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The Stockholm District Court said it made the decision because Assange is still wanted for questioning in a case of suspected rape and that "there is still a risk that he will depart or in some other way evade prosecution or penalty."
The court said it saw no reason to hold another detention hearing saying he would remain "detained in absentia."
Thomas Olsson, Assange's lawyer in Sweden, says he would appeal the decision because "the passivity of the prosecutor had delayed the investigation in an unacceptable" way.
"The prosecutor ought to have arranged for an interview with Mr. Assange at a far earlier stage and she hasn't presented any reasons for not arranging an interview," he told The Associated Press.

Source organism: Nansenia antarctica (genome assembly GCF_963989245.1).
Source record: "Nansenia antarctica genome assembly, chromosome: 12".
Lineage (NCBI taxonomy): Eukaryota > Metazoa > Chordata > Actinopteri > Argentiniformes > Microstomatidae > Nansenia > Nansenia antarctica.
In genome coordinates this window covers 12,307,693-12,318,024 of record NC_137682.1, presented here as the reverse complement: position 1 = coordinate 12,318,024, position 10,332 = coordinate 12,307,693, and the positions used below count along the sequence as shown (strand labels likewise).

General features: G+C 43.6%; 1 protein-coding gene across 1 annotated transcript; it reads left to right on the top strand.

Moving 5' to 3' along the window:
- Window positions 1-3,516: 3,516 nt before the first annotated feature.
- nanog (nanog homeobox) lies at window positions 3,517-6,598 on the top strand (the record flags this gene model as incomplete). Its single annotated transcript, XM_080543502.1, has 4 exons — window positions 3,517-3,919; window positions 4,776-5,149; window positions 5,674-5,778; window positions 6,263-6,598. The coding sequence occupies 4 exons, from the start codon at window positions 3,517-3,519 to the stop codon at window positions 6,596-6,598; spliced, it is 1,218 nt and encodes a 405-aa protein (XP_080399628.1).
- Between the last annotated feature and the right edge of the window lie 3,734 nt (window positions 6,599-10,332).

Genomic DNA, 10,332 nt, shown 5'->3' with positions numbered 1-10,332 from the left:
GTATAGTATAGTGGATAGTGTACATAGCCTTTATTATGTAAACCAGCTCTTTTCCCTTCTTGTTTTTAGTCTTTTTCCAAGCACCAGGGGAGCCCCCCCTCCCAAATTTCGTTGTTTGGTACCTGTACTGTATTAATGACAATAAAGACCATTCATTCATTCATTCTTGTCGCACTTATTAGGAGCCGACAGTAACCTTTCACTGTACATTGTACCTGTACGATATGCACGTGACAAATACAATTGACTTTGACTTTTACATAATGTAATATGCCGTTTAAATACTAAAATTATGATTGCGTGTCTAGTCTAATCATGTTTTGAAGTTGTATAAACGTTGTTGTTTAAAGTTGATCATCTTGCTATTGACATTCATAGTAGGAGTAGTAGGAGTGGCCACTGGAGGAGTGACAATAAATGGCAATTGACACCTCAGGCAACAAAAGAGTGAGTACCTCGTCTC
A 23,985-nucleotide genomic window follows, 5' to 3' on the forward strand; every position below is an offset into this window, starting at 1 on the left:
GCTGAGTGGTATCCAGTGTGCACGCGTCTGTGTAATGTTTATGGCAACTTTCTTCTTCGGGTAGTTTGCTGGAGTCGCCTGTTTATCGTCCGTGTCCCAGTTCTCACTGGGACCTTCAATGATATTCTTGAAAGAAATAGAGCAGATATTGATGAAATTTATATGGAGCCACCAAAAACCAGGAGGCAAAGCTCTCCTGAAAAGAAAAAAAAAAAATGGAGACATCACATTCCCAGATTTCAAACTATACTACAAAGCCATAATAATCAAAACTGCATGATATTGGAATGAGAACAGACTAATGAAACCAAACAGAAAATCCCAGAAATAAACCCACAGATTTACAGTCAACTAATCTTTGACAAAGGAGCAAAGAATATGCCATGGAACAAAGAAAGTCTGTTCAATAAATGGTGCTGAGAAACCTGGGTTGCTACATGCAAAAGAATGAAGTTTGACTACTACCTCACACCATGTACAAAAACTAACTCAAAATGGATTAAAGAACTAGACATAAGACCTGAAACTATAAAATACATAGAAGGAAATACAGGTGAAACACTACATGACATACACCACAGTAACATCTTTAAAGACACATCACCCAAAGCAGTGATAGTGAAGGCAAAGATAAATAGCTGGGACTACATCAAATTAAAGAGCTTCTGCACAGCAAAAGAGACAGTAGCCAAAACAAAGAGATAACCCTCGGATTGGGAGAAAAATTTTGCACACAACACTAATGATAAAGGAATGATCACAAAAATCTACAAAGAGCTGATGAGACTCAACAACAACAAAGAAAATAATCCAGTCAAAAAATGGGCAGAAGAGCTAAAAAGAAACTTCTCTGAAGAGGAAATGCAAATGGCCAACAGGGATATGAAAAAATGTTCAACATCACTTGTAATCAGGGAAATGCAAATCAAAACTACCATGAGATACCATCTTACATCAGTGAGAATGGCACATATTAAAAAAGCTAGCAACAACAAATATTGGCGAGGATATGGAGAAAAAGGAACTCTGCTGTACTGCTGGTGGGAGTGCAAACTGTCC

Assange, who has been holed up in the Ecuadorean Embassy in London since 2012, is wanted for questioning by Swedish police over rape allegations stemming from his visit to the country in 2010. He denies all the accusations against him made by two women.
He has refused to go back to Sweden for fear of being extradited to the United States because of an investigation into WikiLeaks' dissemination of hundreds of thousands of classified U.S. documents. Last year, a U.S. federal court confirmed there are "active and ongoing" attempts to prosecute him and WikiLeaks in an investigation involving espionage, conspiracy, and computer fraud.
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